Scientists dubbed it "The Beast" — an asteroid three football fields wide and large enough to replace an entire city with an impact crater. It passed over our rooftops just last month.
According to NASA’s Near Earth Object Program, there are 30-plus such objects predicted to take a pass at Earth this month alone. Although most are more than 500,000 miles away, relatively speaking, they are considered close approaches and make up for an estimated 95 percent of such known objects. Others are uncharted, however, and could surprise us by inching closer to our world. Asteroid 2014 DX110, for example, announced its presence just 217,000 miles from earth – closer than the moon – and clocked a speed of 33,000 mph.
They are just one form of threat that underscores the frailty of civilization’s infrastructure. And they aren’t even on our planet.
History has shown us how helpless humanity is in the prevention of natural calamity. We have no control over how fast our warm waters will heat the air, causing it to spiral upward until a monster storm is formed; no clout in how tectonic politics will shift and cause tremors, earthquakes and aftershocks, and no sway over the direction a resulting tsunami will take.
All we have is the past to guide us.
SOME IMPORTANT NUMBERS TO KNOW
The last big storm to hit Hawaii occurred on Sept. 13, 1992, just two weeks after Hurricane Andrew made headlines for its Florida landfall. Hurricane Iniki was a beast in itself, with winds reaching 175 mph.
The island of Kauai took the biggest hit. The storm reduced homes to stripped down skeletons in one afternoon, leaving a sodden landscape of shanty towns. In its aftermath, life was a market of bare essentials — rations, water and candles. Power wasn’t restored for three months in some areas.
The VHS video, Hurricane Iniki: Through the Eyes of Kauai’s People, was released several months later. It was a compilation video shot by a handful of locals across the island. And for those who had experienced the storm with eyes wide shut, bunkered in as the storm pounded on walls and shattered windows, this video provided the sights to those horrifying sounds.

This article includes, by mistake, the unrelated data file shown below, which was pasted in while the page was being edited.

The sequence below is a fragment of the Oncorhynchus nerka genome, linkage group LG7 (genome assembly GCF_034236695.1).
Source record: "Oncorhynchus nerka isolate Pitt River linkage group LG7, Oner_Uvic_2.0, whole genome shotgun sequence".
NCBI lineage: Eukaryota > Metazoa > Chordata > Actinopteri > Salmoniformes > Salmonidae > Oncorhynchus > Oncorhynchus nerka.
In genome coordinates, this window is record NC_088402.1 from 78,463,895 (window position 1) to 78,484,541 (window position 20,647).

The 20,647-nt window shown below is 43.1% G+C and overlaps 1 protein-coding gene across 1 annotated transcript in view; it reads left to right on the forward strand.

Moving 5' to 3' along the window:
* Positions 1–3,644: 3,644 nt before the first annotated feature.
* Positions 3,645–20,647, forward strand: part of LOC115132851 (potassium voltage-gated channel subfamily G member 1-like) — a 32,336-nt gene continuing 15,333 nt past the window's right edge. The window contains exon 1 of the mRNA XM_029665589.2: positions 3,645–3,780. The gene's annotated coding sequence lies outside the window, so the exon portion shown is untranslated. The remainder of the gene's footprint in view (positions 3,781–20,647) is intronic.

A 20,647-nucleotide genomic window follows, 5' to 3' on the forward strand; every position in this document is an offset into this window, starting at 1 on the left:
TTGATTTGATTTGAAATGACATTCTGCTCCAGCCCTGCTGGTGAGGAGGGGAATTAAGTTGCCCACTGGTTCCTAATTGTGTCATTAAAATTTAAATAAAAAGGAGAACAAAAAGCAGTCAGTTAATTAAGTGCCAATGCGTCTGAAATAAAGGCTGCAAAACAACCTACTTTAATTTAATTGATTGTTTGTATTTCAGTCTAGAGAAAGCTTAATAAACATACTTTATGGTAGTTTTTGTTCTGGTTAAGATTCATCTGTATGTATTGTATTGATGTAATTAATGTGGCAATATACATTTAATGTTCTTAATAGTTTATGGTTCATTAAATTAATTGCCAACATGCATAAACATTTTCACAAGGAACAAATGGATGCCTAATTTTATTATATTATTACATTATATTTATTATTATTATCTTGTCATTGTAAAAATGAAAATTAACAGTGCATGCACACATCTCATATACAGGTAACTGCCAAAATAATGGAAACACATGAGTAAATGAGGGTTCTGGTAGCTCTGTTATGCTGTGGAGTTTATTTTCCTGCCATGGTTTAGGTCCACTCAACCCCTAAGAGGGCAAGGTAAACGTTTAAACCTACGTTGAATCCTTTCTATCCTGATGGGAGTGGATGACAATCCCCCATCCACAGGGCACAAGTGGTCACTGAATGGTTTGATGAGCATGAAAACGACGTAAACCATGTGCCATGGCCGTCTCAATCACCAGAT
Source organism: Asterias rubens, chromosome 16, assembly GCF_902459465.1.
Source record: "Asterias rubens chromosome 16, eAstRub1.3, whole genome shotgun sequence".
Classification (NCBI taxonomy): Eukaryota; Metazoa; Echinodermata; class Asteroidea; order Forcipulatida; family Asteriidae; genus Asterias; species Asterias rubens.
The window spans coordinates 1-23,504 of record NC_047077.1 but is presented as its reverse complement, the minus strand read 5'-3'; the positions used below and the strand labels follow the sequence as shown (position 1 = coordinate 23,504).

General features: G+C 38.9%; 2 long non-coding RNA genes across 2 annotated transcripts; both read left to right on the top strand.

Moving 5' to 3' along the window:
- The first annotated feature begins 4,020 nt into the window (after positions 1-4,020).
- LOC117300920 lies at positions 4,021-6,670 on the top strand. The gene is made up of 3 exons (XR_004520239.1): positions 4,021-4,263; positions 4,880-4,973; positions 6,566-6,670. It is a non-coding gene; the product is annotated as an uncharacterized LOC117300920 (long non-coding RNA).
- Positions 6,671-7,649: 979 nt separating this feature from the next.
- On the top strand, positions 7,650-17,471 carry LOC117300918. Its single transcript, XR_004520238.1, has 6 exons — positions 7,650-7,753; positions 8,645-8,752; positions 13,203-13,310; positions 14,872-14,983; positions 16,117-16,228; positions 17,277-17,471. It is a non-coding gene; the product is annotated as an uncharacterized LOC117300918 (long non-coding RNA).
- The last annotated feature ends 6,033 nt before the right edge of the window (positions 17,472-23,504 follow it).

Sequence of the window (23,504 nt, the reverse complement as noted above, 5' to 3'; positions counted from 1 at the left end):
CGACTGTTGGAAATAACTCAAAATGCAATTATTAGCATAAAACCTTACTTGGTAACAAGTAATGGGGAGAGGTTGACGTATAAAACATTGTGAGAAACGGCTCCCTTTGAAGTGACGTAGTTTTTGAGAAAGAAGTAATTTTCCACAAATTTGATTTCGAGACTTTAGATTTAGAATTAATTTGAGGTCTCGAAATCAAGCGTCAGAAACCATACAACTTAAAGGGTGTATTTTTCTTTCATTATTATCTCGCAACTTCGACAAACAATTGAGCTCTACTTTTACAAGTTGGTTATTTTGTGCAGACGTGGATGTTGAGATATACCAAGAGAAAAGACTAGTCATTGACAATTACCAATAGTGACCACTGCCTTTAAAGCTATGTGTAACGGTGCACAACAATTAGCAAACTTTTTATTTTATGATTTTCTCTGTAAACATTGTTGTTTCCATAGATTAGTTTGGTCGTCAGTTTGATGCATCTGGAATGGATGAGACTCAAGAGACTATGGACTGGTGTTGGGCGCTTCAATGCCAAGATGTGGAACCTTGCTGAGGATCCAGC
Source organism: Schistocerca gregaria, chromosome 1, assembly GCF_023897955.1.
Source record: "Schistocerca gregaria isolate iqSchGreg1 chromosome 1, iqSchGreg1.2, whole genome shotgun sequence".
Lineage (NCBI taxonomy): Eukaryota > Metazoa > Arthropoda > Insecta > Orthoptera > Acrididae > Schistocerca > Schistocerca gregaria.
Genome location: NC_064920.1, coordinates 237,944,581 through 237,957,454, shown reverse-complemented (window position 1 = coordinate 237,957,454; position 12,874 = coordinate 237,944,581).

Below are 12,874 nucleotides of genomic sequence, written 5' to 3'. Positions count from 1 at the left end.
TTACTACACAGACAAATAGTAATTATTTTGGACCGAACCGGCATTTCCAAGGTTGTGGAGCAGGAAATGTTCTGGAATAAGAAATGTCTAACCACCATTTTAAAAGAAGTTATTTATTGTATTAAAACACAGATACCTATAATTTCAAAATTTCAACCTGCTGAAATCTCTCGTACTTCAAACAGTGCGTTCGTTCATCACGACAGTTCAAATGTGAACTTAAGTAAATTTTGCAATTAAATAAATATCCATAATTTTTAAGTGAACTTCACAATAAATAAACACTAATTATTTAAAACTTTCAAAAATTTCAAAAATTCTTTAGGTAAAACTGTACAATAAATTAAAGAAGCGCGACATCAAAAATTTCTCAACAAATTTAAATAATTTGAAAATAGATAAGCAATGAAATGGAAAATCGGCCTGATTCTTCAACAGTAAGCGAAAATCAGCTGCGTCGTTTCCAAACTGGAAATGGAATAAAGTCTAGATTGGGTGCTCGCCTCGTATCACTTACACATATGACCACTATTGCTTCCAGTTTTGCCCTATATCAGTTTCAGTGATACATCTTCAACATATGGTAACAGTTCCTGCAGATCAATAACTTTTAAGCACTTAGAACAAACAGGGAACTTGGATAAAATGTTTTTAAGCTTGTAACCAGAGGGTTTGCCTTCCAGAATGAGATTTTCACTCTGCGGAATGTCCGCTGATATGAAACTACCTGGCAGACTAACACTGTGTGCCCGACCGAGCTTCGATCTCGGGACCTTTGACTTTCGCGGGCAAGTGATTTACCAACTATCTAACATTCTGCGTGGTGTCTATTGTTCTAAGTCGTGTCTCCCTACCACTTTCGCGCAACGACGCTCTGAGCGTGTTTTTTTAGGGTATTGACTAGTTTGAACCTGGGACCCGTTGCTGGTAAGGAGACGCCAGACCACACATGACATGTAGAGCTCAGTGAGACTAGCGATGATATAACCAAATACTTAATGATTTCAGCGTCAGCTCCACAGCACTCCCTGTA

Iniki tore the rooftops off houses in broad daylight — sending shingles cascading skyward like playing cards, filling the air with debris. It stripped the walls off of homes as if they were wet cardboard boxes and sent them sailing into other homes.
For a lot of people, the storm arrived suddenly. Because Iniki was expected to remain south of the Islands, many were simply not ready for its unexpected turn to the north.
The list of cataclysms and threats looms large with an infinitude of factors that could summon a nightmare at any moment.
From the earthquakes and tsunamis that shook Japan and Indonesia, to Hurricanes Iwa and Iniki that flattened Hawaii, to even threats from beyond like the Chelyabinsk meteor that exploded in Russia, one thing is certain: Past events predict future ones, and all we can do is prepare.
This guide is one such way you can begin preparing yourself and your loved ones. Brought to you by the Honolulu Star-Advertiser, the guide covers easy and practical tips to developing an emergency plan for you, your family and your pets.
There’s never a better time to begin preparations than today. After all, it’s never a question of if, but rather when the next big disaster will strike.
American Red Cross, Hawaii State chapter. Lots and lots of great information about survival kits, planning for an emergency, and how to register for Red Cross classes and training on disaster-related topics. You might even become a Red Cross instructor! www.hawaiiredcross.org
American Veterinary Medical Association Disaster Preparedness